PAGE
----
Monday, 12 December 2011

"Reading is primarily a symptom"

I mentioned Stop What You're Doing and Read This! the other day, and I am still loving it - so much so that I'm not going to confine it to one post.  I love essays about books, mostly because I agree with what they say - even better is when they make me reshift and reconsider my passionate views on reading.  Here's a quotation from Mark Haddon's essay 'The Right Words in the Right Order':


Talking about reading as the cause of anything is to get things back to front.  It exists in the valley of its own making.  It gives us pleasure; and our embarrassment about pleasure, our fear that reading is fundamentally no different from sex or sport, tempts us into claiming that reading improves us.  But pleasure is a very broad church indeed, and we do literature no great service if we try to sell it as a kind of moral calisthenics.

Reading is primarily a symptom.  Of a healthy imagination, of our interest in this and other worlds, of our ability to be still and quiet, of our ability to dream during daylight.  And if we want more people to enjoy better books, whatever that means, we should concentrate on the things that prevent people reading.  Poverty, poor literacy, library closures, feelings of cultural exclusion.  Alleviate any of these problems and reading will blossom.

--Mark Haddon, 'The Right Words in the Right Order'
Stop What You're Doing and Read This!

9 comments:

  1. I love this quotation and it makes me think I should read the book. Reading is pleasure indeed and we shouldn't be embarrassed by that. There is too much hustle and bustle around, especially at this time of year - reading is relaxing too, a kind of meditation.

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  2. I never fear that reading is fundamentally no different from sex! I fully agree with the comment that reading is a symptom of a healthy imagination and I would absolutely argue that mutually enjoyable sex is exactly the same. I'm never embarrassed by my choices in seeking pleasure, reading, sex and physics included. Excellent choice of quotation.

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  3. I love that picture, which I have a copy of, myself. Any pic with books in it is going to appeal to me!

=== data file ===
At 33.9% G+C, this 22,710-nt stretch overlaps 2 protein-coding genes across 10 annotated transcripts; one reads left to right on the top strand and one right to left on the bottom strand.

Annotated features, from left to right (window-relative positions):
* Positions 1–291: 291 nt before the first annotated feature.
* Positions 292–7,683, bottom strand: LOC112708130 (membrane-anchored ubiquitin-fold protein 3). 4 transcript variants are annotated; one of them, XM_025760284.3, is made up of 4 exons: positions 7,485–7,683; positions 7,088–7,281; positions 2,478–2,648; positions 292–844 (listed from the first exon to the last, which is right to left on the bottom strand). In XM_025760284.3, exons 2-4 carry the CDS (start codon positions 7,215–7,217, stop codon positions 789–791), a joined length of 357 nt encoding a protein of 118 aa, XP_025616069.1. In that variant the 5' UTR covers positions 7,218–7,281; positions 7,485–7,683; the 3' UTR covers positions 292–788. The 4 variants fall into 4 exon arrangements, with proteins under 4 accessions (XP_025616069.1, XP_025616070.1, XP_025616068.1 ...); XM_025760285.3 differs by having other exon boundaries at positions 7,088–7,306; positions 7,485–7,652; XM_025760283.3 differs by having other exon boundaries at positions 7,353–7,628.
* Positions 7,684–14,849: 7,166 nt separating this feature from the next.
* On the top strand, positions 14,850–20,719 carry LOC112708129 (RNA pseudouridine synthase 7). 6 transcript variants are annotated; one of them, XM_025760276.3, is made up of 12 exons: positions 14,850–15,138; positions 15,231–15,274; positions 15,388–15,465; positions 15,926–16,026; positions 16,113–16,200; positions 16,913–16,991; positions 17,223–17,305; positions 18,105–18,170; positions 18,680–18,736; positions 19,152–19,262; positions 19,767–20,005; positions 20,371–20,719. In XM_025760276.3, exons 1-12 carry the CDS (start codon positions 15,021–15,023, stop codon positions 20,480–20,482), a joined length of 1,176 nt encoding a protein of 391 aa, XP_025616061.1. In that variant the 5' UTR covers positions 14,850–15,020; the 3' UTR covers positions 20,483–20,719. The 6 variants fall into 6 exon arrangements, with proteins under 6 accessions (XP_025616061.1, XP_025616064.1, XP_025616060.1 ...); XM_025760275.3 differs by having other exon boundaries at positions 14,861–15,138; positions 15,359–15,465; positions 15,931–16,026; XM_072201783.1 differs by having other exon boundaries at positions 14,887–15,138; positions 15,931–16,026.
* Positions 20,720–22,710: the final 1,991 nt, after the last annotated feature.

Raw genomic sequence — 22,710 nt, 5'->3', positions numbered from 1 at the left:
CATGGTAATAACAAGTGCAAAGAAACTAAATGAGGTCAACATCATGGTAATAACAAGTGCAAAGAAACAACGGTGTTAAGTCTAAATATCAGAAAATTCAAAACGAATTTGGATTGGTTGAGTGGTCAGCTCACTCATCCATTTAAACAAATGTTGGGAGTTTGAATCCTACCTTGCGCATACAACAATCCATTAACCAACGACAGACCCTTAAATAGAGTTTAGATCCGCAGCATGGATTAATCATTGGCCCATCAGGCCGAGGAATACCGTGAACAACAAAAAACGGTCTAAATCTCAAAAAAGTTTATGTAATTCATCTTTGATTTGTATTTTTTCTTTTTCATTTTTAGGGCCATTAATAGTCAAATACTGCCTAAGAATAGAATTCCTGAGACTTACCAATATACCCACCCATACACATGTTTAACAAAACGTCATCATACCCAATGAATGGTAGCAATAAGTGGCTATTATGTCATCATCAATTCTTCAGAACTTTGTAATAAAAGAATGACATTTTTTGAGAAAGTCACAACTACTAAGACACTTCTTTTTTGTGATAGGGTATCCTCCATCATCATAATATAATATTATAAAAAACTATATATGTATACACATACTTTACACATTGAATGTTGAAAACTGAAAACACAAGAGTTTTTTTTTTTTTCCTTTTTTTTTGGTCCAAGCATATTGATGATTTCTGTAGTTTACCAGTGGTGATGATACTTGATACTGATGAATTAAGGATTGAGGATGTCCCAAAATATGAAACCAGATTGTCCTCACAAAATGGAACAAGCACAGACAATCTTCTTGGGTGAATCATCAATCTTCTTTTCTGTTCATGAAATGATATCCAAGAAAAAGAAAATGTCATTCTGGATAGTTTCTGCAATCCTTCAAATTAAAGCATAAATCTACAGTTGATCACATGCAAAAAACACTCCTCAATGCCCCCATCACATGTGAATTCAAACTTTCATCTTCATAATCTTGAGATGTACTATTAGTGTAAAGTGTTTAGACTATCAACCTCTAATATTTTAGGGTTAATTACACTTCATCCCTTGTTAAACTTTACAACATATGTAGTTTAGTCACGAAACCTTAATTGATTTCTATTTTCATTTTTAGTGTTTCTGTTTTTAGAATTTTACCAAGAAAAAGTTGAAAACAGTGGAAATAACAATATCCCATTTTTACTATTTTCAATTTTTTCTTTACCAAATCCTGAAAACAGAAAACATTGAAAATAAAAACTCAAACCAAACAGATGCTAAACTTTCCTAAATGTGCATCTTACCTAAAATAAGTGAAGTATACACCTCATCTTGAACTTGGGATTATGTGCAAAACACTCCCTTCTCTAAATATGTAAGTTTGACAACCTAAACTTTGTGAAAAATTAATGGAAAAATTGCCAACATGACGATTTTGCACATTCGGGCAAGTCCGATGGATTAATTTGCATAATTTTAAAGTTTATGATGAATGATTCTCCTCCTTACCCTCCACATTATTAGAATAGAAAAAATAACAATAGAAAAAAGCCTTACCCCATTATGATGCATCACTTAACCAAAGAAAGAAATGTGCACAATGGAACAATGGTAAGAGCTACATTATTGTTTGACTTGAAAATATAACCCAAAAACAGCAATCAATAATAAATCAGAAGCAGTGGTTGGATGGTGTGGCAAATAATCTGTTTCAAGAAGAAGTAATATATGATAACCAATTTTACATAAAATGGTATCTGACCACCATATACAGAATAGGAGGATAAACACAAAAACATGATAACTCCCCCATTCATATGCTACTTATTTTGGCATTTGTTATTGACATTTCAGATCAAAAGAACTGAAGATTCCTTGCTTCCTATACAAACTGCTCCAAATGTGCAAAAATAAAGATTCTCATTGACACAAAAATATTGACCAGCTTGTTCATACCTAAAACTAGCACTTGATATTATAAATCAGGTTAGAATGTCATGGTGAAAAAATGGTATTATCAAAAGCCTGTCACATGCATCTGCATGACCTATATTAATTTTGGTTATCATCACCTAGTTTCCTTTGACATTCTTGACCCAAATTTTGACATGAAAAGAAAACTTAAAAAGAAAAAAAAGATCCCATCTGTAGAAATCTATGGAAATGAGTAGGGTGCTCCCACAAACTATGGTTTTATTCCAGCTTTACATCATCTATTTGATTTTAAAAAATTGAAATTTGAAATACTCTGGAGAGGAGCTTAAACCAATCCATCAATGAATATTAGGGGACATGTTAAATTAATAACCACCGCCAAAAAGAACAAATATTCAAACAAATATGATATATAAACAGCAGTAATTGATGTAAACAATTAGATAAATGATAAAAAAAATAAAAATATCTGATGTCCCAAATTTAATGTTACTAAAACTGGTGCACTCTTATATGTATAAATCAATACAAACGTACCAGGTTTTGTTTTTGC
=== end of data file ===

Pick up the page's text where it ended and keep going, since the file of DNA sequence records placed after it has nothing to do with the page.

And I love the quotation. Having a very active and constantly busy sister has made me feel apologetic about my love of books. And when I was young and my mother came across me reading, she would say, 'Oh, haven't you anything to do? You could...'(insert 'polish the brasses; do some ironing' etc. here!) I pride myself on having NEVER said that to my offspring!

    I love being part of a booky family now and knowing so many people on-line who love books as much as I do. I shouldn't keep thinking of it as a guilty pleasure! Thanks for sharing the quote!

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  4. Oh wonderful! You have just added a book to my TBr pile.

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  5. Margaret - I find the concept of pleasure in reading really interesting - how it works alongside books being 'good'; whether it is part of that, etc. Haddon's essay is a really interesting contribution to that idea.

    Peter - thank you :)

    Penny - isn't it the most wonderful picture? I love it.
    I was grateful for a family which understood the importance of reading - even if they don't quite understand the importance of buying books!

    Stefanie - wonderful!

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  6. I think what he said is very true. There are people who are not interested in other people or other worlds. There are people who do not sit still. There are those who view reading as 'wasting' time. I don't think being a reader means I'm better than anyone else who doesn't read. I can't knit or sew or embroider or craft. Some 'can't' read for the same reason perhaps - that it is of no interest to them.

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  7. Haddon forgets to mention one vital point among the "things that prevent people reading." Book stores are closing in great numbers all over the US and Canada. I can't speak for the UK. but it's pretty dismal over here.

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  8. Love the picture and agree with the words (and comments). A fascinating post

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  9. Nan - that's interesting. I'm never quite sure what qualities reading has, and what I've invested it with. I would still probably separate it from craft etc. as being an intellectual rather than practical activity, but I suppose a craft person would see it as intellectual, maybe?

    John - it's just as bad here!

    Tom - it is an exceptionally good little book - I was expecting simply to be affirmed, but in many cases I was challenged or surprised.

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